K TO 12: Producing uneducated Filipinos

Tuesday, December 9, 2014

Do Not Isolate - Encouraging a Love for Reading

In the previous article, "How to Make a Child Hate Reading", Alfie Kohn's 2010 article, "How to Create Nonreaders", is revisited. Kohn enumerates ways by which schools may in fact take away the love for reading from young children. One of those ways is isolation:
Isolate them. I’ve been in the same book group for 25 years. We read mostly fiction, both classic and contemporary, at the rate of almost a book a month. I shudder to think how few novels I would have read over that period, and how much less pleasure (and insight) I would have derived from those I did manage to read, without the companionship of my fellow readers. Subscribers to this journal are probably familiar with literature circles and other ways of helping students to create a community of readers. You’d want to avoid such innovations – and have kids read (and write) mostly on their own -- if your goal were to cause them to lose interest in what they’re doing.
Mason Crest Elementary School, the school where both my son and daughter attend, seems to address this area quite well. In a recent set of photos posted in the school's Facebook page. I could see pictures of my son and daughter reading:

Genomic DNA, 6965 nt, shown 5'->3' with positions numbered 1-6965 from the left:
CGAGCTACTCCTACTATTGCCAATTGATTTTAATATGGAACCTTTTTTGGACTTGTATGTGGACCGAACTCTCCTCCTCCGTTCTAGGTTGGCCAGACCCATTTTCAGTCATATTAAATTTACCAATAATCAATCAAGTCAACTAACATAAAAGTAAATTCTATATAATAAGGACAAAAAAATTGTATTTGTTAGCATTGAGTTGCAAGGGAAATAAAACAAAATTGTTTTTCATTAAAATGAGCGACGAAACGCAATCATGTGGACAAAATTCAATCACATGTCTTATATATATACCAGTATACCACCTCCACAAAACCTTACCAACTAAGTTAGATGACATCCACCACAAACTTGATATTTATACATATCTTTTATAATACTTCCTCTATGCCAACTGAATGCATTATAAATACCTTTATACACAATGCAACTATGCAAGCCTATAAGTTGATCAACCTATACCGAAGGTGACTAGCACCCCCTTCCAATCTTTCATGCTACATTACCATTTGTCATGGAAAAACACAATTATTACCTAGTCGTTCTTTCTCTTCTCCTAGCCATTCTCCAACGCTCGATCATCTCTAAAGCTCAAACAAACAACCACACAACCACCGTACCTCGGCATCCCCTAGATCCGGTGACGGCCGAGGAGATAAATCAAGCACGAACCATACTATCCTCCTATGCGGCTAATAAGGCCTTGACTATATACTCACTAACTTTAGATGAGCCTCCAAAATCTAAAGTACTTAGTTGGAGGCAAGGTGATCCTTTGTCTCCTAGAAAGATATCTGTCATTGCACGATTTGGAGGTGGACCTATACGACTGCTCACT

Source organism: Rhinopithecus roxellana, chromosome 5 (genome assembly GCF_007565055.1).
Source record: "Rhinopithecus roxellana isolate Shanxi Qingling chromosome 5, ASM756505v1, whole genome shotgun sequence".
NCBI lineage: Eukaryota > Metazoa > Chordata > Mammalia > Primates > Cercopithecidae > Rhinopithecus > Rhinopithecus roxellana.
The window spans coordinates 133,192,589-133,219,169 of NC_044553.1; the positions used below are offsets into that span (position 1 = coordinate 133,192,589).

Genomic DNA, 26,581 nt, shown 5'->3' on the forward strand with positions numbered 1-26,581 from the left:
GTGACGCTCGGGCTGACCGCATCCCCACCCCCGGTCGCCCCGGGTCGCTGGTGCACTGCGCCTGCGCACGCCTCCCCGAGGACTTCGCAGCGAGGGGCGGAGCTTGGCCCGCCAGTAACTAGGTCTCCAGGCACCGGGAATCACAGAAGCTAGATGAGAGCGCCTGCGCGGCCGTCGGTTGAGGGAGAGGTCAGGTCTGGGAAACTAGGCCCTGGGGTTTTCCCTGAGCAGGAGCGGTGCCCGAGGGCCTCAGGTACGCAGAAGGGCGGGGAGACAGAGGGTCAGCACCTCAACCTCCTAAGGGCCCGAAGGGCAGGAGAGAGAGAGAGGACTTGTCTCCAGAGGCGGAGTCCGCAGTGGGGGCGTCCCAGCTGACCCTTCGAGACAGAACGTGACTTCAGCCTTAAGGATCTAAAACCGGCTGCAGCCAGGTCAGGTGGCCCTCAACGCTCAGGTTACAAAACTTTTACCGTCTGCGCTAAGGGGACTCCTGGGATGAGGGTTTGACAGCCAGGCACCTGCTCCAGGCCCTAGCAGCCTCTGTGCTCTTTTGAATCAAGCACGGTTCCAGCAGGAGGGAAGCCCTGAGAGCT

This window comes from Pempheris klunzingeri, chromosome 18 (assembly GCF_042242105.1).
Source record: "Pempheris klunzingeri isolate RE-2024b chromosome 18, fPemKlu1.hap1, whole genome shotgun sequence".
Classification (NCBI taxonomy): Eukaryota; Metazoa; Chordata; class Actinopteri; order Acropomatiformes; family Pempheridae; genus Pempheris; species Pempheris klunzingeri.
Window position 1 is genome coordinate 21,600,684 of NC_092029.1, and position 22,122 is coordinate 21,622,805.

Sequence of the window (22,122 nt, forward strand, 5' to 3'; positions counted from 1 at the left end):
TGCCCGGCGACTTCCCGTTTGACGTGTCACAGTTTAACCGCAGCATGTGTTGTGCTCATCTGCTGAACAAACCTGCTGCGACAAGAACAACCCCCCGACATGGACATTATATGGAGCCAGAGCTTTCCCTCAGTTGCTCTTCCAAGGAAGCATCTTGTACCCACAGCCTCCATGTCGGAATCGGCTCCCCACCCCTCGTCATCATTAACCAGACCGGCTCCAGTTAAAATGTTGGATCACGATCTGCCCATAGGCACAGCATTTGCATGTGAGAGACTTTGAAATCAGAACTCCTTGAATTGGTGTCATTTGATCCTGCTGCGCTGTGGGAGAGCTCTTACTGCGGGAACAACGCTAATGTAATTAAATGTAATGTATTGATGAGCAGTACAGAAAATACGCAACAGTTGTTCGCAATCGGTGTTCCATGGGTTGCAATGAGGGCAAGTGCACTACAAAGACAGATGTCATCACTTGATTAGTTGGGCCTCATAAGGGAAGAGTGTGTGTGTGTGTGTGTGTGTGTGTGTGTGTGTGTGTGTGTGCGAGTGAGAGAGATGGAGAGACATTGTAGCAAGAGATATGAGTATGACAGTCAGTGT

My son is in third grade and my daughter is in kindergarten, but for this special session, both groups are in one classroom, acting as "reading buddies". Great job! Mason Crest.




Monday, December 8, 2014

How to Make a Child Hate Reading

My son who is now eight years old and currently in third grade still asks me to read a book before he goes to sleep at night. Right now, he is a big fan of Stone Rabbit and we have been reading (four times as of last night) Dragon Boogie. In addition to our right before bed reading, my son has to read on his own for about thirty minutes each day. Unlike the bed reading, it takes quite some prodding to get him to do this daily assignment.


I remember an old article  by Alfie Kohn, published about four years ago in the English Journal. Kohn wrote, "I’d like to begin my contribution to an issue of this journal whose theme is “Motivating Students” by suggesting that it is impossible to motivate students." In this article, Kohn enumerates the number of ways teachers can kill the love of reading in children. Here is the list:
  • Quantify their reading assignments.
  • Make them write reports.
  • Isolate them.
  • Focus on skills.
  • Offer them incentives.
  • Prepare them for tests.
  • Restrict their choices.